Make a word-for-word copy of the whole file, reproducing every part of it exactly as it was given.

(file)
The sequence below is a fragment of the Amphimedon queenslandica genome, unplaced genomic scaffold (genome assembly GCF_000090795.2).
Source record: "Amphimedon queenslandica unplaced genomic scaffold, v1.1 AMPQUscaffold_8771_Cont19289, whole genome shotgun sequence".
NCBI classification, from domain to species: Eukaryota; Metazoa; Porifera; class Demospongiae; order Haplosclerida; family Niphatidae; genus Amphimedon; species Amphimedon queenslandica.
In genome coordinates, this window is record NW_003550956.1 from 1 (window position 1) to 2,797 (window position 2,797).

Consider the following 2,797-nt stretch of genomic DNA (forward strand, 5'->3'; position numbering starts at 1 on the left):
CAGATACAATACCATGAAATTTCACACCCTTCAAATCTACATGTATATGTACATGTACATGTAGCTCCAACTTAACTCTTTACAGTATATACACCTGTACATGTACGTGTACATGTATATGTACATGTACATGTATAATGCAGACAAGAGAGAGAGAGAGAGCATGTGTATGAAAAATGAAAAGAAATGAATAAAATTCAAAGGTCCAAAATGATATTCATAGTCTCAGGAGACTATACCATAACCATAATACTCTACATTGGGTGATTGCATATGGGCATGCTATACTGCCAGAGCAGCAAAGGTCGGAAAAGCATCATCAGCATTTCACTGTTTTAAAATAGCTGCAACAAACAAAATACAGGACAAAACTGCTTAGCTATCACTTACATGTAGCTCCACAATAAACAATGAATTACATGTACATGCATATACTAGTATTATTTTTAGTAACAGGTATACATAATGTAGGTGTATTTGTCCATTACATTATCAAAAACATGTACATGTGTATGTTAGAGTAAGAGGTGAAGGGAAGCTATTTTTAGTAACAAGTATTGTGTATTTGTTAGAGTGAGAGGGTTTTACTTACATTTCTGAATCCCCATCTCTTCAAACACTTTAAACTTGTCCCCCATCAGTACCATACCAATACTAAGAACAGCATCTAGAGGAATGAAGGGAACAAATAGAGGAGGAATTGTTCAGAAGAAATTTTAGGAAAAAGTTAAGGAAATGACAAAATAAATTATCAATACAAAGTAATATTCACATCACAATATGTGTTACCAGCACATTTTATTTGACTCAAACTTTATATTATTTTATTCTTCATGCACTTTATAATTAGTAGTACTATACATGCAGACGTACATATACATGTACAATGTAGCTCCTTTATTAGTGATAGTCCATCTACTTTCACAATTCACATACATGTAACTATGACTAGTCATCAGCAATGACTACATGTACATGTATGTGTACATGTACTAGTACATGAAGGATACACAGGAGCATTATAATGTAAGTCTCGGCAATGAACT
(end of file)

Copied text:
The sequence below is a fragment of the Amphimedon queenslandica genome, unplaced genomic scaffold (genome assembly GCF_000090795.2).
Source record: "Amphimedon queenslandica unplaced genomic scaffold, v1.1 AMPQUscaffold_8771_Cont19289, whole genome shotgun sequence".
NCBI classification, from domain to species: Eukaryota; Metazoa; Porifera; class Demospongiae; order Haplosclerida; family Niphatidae; genus Amphimedon; species Amphimedon queenslandica.
In genome coordinates, this window is record NW_003550956.1 from 1 (window position 1) to 2,797 (window position 2,797).

Consider the following 2,797-nt stretch of genomic DNA (forward strand, 5'->3'; position numbering starts at 1 on the left):
CAGATACAATACCATGAAATTTCACACCCTTCAAATCTACATGTATATGTACATGTACATGTAGCTCCAACTTAACTCTTTACAGTATATACACCTGTACATGTACGTGTACATGTATATGTACATGTACATGTATAATGCAGACAAGAGAGAGAGAGAGAGCATGTGTATGAAAAATGAAAAGAAATGAATAAAATTCAAAGGTCCAAAATGATATTCATAGTCTCAGGAGACTATACCATAACCATAATACTCTACATTGGGTGATTGCATATGGGCATGCTATACTGCCAGAGCAGCAAAGGTCGGAAAAGCATCATCAGCATTTCACTGTTTTAAAATAGCTGCAACAAACAAAATACAGGACAAAACTGCTTAGCTATCACTTACATGTAGCTCCACAATAAACAATGAATTACATGTACATGCATATACTAGTATTATTTTTAGTAACAGGTATACATAATGTAGGTGTATTTGTCCATTACATTATCAAAAACATGTACATGTGTATGTTAGAGTAAGAGGTGAAGGGAAGCTATTTTTAGTAACAAGTATTGTGTATTTGTTAGAGTGAGAGGGTTTTACTTACATTTCTGAATCCCCATCTCTTCAAACACTTTAAACTTGTCCCCCATCAGTACCATACCAATACTAAGAACAGCATCTAGAGGAATGAAGGGAACAAATAGAGGAGGAATTGTTCAGAAGAAATTTTAGGAAAAAGTTAAGGAAATGACAAAATAAATTATCAATACAAAGTAATATTCACATCACAATATGTGTTACCAGCACATTTTATTTGACTCAAACTTTATATTATTTTATTCTTCATGCACTTTATAATTAGTAGTACTATACATGCAGACGTACATATACATGTACAATGTAGCTCCTTTATTAGTGATAGTCCATCTACTTTCACAATTCACATACATGTAACTATGACTAGTCATCAGCAATGACTACATGTACATGTATGTGTACATGTACTAGTACATGAAGGATACACAGGAGCATTATAATGTAAGTCTCGGCAATGAACT